Scene and Sequel

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Scene and Sequel

Post by JustAnotherJen » September 3rd, 2011, 6:52 pm

Does anybody out there know if there's a book (or books) out there that focus on Scene and Sequel? I know the internet has a lot of information, but it all starts to sound the same after a while and I'm really interested in a much deeper look at the process. I've been looking around for a book and haven't found anything. So I'm hoping someone here knows about something...

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Re: Scene and Sequel

Post by polymath » September 3rd, 2011, 7:25 pm

Jack Miles Bickham Elements of Fiction Writing: Scene and Structure, past professor Herbert School of Journalism, University of Oklahoma.

Dwight Vreeland Swain Techniques of the Selling Writer, past professor Professional Writing Program, University of Oklahoma.

Bickham and Swain, colleagues, are the progenitors of the Scene and Sequel writing method. Bickham started it. Swain picked up the ball. Nancy Kress, author of several writing books, follower of Bickham and Swain, elaborates on Scene and Sequel.

Personally, I don't care much beyond the slimmest of interest for any of their theories. Scene is a dramatic unit; sequel is the aftermath scene of the parent scene, or motivation-reaction units for cause-effect causation, are the bases of the theories. Too confusing distinguishing types of scenes into Scene scene and Sequel aftemath scene. And like any structural formula, rigid adherence is not advisable. C.J. Cherryh, follow no rule off a cliff.

Frankly, Bickham, Swain, and Kress' published creative works tend to follow the method so closely it's apparent. Not good from seeing the man behind the curtain. The artificiality of the construct tends to disrupt a participation mystique and jeapordize willing suspension of disbelief. But Scene and Sequel is a topic to visit, if for no other reason than to explore poetics how-tos of causal structure.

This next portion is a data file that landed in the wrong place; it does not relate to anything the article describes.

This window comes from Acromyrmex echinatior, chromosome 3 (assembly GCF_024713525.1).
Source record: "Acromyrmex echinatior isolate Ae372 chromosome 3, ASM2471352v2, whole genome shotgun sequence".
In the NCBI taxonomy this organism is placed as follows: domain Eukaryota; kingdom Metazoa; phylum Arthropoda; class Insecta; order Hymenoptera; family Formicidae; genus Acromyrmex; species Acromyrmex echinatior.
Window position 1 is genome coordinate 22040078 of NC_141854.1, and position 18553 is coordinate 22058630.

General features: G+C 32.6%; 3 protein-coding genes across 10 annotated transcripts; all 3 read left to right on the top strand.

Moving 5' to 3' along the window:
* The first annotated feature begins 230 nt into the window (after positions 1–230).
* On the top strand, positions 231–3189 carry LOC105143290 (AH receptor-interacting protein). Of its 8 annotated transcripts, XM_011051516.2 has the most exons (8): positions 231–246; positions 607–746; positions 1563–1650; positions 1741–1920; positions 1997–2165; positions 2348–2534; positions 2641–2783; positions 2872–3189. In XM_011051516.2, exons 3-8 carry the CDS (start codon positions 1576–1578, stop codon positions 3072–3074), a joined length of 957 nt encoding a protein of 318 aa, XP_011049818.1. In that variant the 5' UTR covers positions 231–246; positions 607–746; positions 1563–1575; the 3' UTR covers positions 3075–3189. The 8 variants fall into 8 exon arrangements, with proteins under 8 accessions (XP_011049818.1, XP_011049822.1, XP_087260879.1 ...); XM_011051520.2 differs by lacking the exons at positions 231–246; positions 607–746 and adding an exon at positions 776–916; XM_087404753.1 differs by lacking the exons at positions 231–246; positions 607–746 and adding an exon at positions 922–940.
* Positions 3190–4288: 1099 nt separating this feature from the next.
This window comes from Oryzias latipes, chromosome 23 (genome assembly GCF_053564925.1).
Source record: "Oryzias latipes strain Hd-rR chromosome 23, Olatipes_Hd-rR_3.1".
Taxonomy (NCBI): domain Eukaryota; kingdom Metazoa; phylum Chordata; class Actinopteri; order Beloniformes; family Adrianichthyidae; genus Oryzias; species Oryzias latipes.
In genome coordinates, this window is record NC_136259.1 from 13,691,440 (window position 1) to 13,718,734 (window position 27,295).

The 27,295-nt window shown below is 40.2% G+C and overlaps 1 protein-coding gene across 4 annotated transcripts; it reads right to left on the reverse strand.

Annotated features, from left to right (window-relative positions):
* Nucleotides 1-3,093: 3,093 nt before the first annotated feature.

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Re: Scene and Sequel

Post by yaoguai » September 10th, 2011, 6:09 pm

I'm a big fan of Jim Butcher. One day I was talking with a friend. I told him, "There are guys like you and me, who have to learn the mechanics of storytelling. And then there are just born storytellers, like Jim Butcher."

There were two reasons I considered Jim Butcher a "born storyteller." First, he'd written the first novel in the Dresden Files when he was still in college, at the age of 22, and it's an accomplished, fast-paced, fun book, simply a pleasure to read. Second, he'd started his second series as a kind of dare; a friend told him that there are only two things he really hates to read about, and those are Roman legions and Pokemon. So Butcher decided to create an entire fantasy series based on Roman legions and Pokemon.

It was on the basis of these things -- the prodigious beginning, and the willingness to take random elements as the basis for an ambitious fiction project and turn out something excellent -- that I called Butcher a born storyteller.

I was completely wrong, of course.

Later I found Butcher's blog. On it, he details the methods he uses to construct his stories. He follows scene and sequel. In college he studied under Jack Bickham's proteges, and he swears by their techniques.